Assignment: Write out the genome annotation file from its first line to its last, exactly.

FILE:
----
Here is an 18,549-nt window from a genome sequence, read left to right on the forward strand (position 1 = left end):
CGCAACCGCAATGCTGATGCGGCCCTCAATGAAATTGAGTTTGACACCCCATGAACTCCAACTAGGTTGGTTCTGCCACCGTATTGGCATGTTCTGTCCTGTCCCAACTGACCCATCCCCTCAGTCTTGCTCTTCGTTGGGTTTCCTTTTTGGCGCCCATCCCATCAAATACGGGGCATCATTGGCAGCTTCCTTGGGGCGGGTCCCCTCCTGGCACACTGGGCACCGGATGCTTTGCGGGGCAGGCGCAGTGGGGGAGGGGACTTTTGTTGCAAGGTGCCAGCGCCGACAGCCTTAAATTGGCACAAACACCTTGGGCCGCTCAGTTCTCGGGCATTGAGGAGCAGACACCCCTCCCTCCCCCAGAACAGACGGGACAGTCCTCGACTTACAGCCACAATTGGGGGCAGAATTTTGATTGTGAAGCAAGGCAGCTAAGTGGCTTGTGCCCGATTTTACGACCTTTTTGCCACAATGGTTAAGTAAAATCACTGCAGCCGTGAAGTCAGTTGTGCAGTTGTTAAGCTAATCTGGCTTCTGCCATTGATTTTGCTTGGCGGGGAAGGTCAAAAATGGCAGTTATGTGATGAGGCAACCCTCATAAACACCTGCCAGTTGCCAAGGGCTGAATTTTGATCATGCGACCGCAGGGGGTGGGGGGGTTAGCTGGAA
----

Here is an 18,549-nt window from a genome sequence, read left to right on the forward strand (position 1 = left end):
CGCAACCGCAATGCTGATGCGGCCCTCAATGAAATTGAGTTTGACACCCCATGAACTCCAACTAGGTTGGTTCTGCCACCGTATTGGCATGTTCTGTCCTGTCCCAACTGACCCATCCCCTCAGTCTTGCTCTTCGTTGGGTTTCCTTTTTGGCGCCCATCCCATCAAATACGGGGCATCATTGGCAGCTTCCTTGGGGCGGGTCCCCTCCTGGCACACTGGGCACCGGATGCTTTGCGGGGCAGGCGCAGTGGGGGAGGGGACTTTTGTTGCAAGGTGCCAGCGCCGACAGCCTTAAATTGGCACAAACACCTTGGGCCGCTCAGTTCTCGGGCATTGAGGAGCAGACACCCCTCCCTCCCCCAGAACAGACGGGACAGTCCTCGACTTACAGCCACAATTGGGGGCAGAATTTTGATTGTGAAGCAAGGCAGCTAAGTGGCTTGTGCCCGATTTTACGACCTTTTTGCCACAATGGTTAAGTAAAATCACTGCAGCCGTGAAGTCAGTTGTGCAGTTGTTAAGCTAATCTGGCTTCTGCCATTGATTTTGCTTGGCGGGGAAGGTCAAAAATGGCAGTTATGTGATGAGGCAACCCTCATAAACACCTGCCAGTTGCCAAGGGCTGAATTTTGATCATGCGACCGCAGGGGGTGGGGGGGTTAGCTGGAA